After the church, we went to an optometrist where I could get my glasses fixed since I had knocked out a lens on the train. (I always have to do something to make any travel interesting). I had been looking out one lens with the other eye shut for the previous six hours and it wasn’t easy.

So, with lens inserted, I took Barry to the Piazza del Popolo. This, for me, is the crowning glory of Ascoli. It is considered to be one of the most beautiful piazzas in all of Italy. I’ve seen a couple dozen piazzas around the country and I must say it is truly breathtaking. Restaurants and shops line the perimeter. The cafe Anisetta Meletti enjoys


almost cult-like reverence. The walls inside are painted in frescoes and the collection of desserts is enough to send a person into diabetic shock. An administrative building is located there and the Chiesa di San Francesco is located at one end. The streets leading up to the piazza have any one of a number of shops, restaurants, gelateria and pasticcheria.


I would have to say that this piazza is my favorite place in the whole world. I love getting a latte and half a dozen pastries and just sitting outside watching my hometown walk by. Of course, sitting alone at a table with six desserts causes the waiter to look at me sideways. I know what he’s thinking: “Fat American”. I don’t care.

My favorite restaurant is also there, Cafe Lorenz. Every time I come to town, I must eat there. I’ve promised Barry that I will take him to both of these places. I’m sure he will enjoy them as much as I do.

DSC05197Tonight was dinner with my family after returning from Ascoli to relax. My Aunt Rosalba and her daughter-in-law, Daniela made a traditional Ascoli dinner of fried chicken, fried zucchini and olive di Ascolana along with insulate and two desserts (one of which I brought). Of course, we had espresso afterward.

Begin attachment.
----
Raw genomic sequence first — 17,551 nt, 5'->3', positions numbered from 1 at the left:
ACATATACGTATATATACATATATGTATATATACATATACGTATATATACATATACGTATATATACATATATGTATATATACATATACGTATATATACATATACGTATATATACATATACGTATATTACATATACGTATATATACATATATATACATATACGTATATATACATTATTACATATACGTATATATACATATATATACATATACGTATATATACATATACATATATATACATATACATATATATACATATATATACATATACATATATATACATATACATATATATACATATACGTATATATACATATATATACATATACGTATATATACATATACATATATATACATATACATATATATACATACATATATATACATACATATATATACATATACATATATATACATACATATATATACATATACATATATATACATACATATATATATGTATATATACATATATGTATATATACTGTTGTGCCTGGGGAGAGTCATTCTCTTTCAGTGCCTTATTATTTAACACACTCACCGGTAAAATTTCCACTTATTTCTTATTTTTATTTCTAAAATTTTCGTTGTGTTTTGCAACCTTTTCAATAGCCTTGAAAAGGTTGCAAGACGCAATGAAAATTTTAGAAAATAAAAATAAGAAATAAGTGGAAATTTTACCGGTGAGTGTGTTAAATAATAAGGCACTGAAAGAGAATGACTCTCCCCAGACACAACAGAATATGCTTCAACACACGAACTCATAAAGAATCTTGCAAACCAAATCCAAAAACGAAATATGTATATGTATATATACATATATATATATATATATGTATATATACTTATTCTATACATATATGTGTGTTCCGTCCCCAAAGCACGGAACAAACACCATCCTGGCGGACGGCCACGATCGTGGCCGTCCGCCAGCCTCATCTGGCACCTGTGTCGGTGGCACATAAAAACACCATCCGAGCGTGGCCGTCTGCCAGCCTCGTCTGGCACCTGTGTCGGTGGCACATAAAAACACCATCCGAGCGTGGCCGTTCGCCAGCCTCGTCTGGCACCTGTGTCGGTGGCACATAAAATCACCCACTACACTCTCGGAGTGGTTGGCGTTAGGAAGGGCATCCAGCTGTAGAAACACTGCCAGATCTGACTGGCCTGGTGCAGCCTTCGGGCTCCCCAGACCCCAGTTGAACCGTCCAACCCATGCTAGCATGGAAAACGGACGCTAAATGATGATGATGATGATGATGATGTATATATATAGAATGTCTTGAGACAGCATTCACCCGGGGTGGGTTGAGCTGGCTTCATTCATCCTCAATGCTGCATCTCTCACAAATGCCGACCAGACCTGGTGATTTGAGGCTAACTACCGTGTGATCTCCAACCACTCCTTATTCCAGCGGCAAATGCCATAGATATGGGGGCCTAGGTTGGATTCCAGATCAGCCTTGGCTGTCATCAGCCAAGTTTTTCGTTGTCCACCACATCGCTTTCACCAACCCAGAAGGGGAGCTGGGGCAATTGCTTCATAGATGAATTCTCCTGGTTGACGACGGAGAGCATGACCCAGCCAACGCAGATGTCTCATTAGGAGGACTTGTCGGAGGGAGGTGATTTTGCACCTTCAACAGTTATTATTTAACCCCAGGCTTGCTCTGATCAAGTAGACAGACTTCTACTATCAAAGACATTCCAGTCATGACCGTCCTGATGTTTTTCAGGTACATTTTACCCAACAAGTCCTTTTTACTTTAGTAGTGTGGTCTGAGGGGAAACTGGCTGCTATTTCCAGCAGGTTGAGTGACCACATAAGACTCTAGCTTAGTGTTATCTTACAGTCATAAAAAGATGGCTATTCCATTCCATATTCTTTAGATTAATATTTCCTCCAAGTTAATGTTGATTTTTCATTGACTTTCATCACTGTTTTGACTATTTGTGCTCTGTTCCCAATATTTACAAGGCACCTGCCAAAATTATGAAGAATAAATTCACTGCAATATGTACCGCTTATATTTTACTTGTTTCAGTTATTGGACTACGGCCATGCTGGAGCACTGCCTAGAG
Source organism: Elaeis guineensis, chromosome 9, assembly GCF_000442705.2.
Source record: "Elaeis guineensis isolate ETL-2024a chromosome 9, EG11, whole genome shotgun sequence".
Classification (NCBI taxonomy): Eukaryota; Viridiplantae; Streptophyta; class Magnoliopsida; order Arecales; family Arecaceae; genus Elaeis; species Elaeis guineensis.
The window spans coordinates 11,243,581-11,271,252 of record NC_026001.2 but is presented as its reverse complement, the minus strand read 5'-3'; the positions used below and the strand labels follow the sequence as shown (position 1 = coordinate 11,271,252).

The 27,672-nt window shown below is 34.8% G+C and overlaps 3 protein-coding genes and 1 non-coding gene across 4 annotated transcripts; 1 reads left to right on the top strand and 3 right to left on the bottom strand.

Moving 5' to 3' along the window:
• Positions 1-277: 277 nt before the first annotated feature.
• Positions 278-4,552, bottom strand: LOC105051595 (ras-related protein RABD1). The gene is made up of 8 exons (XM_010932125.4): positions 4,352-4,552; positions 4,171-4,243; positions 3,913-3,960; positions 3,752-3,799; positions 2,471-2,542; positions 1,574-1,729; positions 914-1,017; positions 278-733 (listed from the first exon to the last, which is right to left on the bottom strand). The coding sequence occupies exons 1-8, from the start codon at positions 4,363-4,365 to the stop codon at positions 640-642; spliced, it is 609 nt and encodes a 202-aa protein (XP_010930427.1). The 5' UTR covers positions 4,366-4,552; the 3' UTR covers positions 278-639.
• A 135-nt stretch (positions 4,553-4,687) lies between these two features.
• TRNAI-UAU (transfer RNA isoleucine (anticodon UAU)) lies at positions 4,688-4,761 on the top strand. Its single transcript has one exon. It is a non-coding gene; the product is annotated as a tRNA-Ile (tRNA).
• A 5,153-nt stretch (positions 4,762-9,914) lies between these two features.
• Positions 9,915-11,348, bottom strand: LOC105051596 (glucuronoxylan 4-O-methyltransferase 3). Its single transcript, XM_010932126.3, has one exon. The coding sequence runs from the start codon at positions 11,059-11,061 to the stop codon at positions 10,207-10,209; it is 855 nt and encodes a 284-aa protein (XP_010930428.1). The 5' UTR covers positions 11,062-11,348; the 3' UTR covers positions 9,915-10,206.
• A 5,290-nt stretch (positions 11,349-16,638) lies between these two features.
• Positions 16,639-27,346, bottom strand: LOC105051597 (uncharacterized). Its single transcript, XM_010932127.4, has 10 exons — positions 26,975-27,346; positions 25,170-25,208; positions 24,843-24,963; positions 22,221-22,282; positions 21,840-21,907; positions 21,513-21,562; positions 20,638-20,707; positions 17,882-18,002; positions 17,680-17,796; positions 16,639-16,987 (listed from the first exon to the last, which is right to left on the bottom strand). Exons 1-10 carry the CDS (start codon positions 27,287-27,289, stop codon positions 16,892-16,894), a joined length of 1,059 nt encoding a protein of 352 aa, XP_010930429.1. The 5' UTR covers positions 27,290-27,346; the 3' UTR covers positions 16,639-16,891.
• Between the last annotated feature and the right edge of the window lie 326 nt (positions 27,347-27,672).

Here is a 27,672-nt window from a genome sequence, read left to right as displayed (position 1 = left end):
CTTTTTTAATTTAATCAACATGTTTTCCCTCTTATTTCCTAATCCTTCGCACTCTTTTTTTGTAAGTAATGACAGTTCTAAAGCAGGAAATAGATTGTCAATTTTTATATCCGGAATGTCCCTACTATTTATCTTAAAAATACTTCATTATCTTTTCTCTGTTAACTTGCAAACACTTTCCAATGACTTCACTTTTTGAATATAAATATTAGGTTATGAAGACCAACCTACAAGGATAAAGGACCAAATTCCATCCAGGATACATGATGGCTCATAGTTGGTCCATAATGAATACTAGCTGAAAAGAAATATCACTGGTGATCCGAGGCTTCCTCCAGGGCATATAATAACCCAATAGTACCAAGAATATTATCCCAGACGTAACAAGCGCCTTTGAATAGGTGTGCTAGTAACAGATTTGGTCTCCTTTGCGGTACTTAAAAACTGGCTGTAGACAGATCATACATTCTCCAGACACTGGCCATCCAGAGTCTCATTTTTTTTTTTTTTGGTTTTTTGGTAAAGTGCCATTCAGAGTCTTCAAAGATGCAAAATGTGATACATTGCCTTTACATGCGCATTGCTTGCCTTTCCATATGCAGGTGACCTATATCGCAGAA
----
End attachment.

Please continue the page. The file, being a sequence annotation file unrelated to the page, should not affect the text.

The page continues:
And I learned something interesting from my cousin, Maurizio. Apparently, there is a special way to make olive di Ascolana. One must use a certain type of olive that is native to this area. There are certain meats that must be ground with certain spices and breads. I had wondered about this because, although the olives last night here a the hotel were good, they did not cause my eyes to roll back in my head as they usually do. My aunt’s olives tonight did just that. Even Barry commented on them. I am always so touched that my aunt makes these olives for me because it is quite a process and takes two to three days.

This dinner tonight with my family opened my eyes to something, too. I now believe that they would love to have me live here. Barry commented on how much they love me and how much Maurizio’s kids think of me. There was laughter as usual and lots of joking and kidding as usual. They love to poke fun at me and laugh and make jokes and I love it. I used to worry that, if I did move here, they would somewhat dread it, thinking they would need to cater to me or, perhaps not want me around constantly. I no longer feel that way.

I have some good information about moving to Italy and will pursue it this week. I won’t be discussing it on my blog until I can get something a bit more concrete.